Aparna Purohit: Creating a space for stories to breathe

From wanting to be a filmmaker to enabling other storytellers, Purohit has come a long way, and her stint with Amazon Prime Video India as the head of Originals is full of wins

Published: Nov 23, 2021 12:55:53 PM IST
Updated: Nov 23, 2021 01:17:44 PM IST

Aparna Purohit, Head of India Originals, · Amazon Prime Video
Image: Mexy Xavier
 
It was 2008. The storyteller was about to script a bold plot. Five years after landing in Mumbai, Aparna Purohit was elated to go back to her original dream of turning an independent director-producer. A postgrad in mass communications from Jamia Millia Islamia University in Delhi, Purohit landed in Mumbai in 2003. “I just came with a dream of telling stories,” recalls the head of Originals, Amazon Prime Video India. The young woman dreamt of making it big in the film industry. “I felt like the world was waiting for this new director to arrive on the scene,” she recounts.

As an outsider, Purohit had a dream beginning. Within a week, she got a job in a TV show. “I was the only woman assistant director,” she says. The director and the creator didn’t view her through the lens of gender. For the rest of the crew, however, she remained the odd one out. “A young woman giving instructions wasn’t really the easiest thing to do,” she says. Later, Purohit bagged multiple projects, started her film career assisting directors such as Aparna Sen, Bharatbala and Naseeruddin Shah, and her corporate journey had stints at Sony Entertainment Television and UTV Motion Pictures.
 

By 2008, Purohit was ready to take the solo plunge. She left her cushioned corporate job, and entered into the storytelling business with three friends. The venture was aptly named ‘Chaaryaar Productions’. “I thought it would be easy,” she says.

What awaited her, though, were multiple slaps of reality. The production house churned out multiple stories but there were no takers. “We went from studio to studio, door to door… but nothing happened,” she rues. What made things worse was the entry of one more villain. The year 2008 was when recession hit the country. “Getting back into the system wasn’t easy. It was a very tough year,” she recalls.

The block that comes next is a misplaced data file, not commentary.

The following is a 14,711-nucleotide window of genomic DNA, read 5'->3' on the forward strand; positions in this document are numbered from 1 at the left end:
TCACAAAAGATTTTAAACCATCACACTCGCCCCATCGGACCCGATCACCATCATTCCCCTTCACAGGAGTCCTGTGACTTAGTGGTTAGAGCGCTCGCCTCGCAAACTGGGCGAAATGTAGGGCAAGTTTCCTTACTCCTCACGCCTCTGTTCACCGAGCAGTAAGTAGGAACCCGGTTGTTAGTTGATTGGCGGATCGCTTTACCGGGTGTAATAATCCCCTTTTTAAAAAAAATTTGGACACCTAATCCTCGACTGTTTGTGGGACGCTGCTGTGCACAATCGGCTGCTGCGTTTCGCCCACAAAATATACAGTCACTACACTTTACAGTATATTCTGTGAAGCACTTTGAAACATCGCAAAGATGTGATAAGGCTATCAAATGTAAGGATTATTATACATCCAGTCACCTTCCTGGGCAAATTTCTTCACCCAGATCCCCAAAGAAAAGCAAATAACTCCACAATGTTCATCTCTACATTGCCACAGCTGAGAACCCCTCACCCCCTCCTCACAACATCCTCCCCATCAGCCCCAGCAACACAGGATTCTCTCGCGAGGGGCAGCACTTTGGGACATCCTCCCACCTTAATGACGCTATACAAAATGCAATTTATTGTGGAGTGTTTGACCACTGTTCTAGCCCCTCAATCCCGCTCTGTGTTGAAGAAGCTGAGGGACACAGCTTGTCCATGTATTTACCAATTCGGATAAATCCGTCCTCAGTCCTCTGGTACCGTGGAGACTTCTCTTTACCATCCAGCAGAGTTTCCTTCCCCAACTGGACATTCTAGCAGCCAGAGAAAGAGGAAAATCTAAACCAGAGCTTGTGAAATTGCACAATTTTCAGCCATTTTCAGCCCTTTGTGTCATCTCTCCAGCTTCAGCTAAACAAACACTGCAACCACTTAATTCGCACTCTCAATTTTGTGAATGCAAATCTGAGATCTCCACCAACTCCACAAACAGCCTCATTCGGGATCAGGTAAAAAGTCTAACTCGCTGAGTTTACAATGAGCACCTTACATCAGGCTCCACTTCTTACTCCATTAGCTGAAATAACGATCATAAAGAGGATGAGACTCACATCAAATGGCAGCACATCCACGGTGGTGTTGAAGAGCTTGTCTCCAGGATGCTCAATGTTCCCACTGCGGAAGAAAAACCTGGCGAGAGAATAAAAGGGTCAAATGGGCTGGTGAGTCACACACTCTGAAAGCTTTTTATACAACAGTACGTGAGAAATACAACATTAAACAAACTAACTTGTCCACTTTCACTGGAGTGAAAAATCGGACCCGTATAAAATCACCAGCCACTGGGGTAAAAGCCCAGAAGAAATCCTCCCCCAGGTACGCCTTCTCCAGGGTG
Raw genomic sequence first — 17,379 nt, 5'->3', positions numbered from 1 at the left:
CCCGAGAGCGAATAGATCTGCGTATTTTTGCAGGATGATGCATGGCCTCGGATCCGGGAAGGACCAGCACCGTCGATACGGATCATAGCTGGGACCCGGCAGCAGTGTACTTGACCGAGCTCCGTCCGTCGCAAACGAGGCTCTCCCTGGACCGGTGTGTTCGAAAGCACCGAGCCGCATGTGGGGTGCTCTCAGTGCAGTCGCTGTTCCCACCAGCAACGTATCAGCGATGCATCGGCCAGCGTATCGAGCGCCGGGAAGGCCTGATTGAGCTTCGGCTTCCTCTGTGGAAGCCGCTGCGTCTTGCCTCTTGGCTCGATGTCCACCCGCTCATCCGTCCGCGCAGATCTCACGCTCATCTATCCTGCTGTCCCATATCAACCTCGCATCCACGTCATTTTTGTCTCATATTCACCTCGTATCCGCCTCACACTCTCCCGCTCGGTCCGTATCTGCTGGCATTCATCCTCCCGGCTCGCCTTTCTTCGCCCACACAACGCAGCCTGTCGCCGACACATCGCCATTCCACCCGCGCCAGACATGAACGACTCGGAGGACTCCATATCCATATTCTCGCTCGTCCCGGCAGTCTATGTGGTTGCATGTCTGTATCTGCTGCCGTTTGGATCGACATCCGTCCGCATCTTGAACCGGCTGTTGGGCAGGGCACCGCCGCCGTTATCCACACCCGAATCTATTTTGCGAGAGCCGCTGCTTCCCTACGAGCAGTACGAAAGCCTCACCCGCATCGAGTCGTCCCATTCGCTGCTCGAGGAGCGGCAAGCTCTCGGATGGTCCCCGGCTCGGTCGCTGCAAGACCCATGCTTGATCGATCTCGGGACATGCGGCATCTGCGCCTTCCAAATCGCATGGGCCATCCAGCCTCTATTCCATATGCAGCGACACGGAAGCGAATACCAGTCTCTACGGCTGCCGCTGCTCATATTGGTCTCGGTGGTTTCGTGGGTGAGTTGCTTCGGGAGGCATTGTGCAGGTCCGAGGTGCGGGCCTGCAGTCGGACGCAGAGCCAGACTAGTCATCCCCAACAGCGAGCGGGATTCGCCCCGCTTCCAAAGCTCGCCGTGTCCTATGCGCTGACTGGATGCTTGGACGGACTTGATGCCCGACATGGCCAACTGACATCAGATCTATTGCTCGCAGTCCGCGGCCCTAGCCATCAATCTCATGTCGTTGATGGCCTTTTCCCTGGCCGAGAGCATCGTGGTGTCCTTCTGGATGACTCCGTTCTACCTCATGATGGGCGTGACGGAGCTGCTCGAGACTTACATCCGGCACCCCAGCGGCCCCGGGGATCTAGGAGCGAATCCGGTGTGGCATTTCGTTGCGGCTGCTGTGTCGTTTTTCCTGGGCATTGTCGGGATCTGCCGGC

For the young woman, her dream was getting snuffed. It took her five years to find her feet in Mumbai, establish her name in the industry and suddenly everything was crashing. “It was quite a low point in my life,” says Purohit. She knew an uncertain future was looming large, and started preparing for a new life. “I took up anything that came my way,” she says. From teaching to doing voiceovers to helping others with stories, Purohit did everything for just a little money. The plan was not only to survive but also to not let her dream die. “I never gave up,” she says.

What also gave her courage was a realisation that she didn’t come this far only to come this far. She also dipped into her spiritual side to tide over the crisis. “The darkest moment offers an opportunity for the most profound change,” she says. Being a profound Buddhist practitioner made her believe that change is around the corner. While a few people mocked her for being foolhardy to leave her job, her parents wanted her to come back to Delhi. “I knew that I had to tell my stories, I’m not going to go back,” she says.

And she didn’t. In 2010, she moved to the National Film Development Corporation of India as a consultant. The stint proved to be a turning point. Purohit met writers and creators from across the world, got a glimpse into what it is to be an enabler, and help others tell their stories or better their stories. “I realised this really was my calling,” she says. Purohit was enjoying to role of creating a space for all kinds of stories to breathe. In December the same year, she joined Mumbai Mantra Media—film arm of the Mahindra Group—as head of creative initiatives and managed the company’s collaboration with Robert Redford’s Sundance Institute on Screenwriters Lab. In January 2016, she joined Amazon Prime Video, and the rest is history.

As head of the Originals, Purohit developed and launched blockbuster Indian content such as Bandish Bandits, Paatal Lok, The Forgotten Army, Breathe, Inside Edge, Comicstaan, Four More Shots Please!, Mirzapur and Made In Heaven.


 
Apart from critical acclaim, Purohit has earned the respect and admiration from creative heads she has worked with. “She has been the best creative collaborator we have worked with,” says Raj Nidimoru, director, producer and writer. “She is almost like an extended member of our creative team, and is pretty serious about women representation,” says Nidimoru, who along with Krishna DK (their production company is D2R Films), has churned out unique original content such as The Family Man on Amazon Prime Video, and movies like Stree.

Purohit, for her part, reckons she can’t divorce her identity of being a woman. Ask her why there is a ‘superman’ but not a ‘superwoman’, and her candid reply will give you a fresh perspective. “We don’t need one. Women are super in their everyday lives,” she smiles, dishing out a piece of advice for all. “Just live your story, and not the story that others want of you.”  

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(This story appears in the 03 December, 2021 issue of Forbes India. You can buy our tablet version from Magzter.com. To visit our Archives, click here.)

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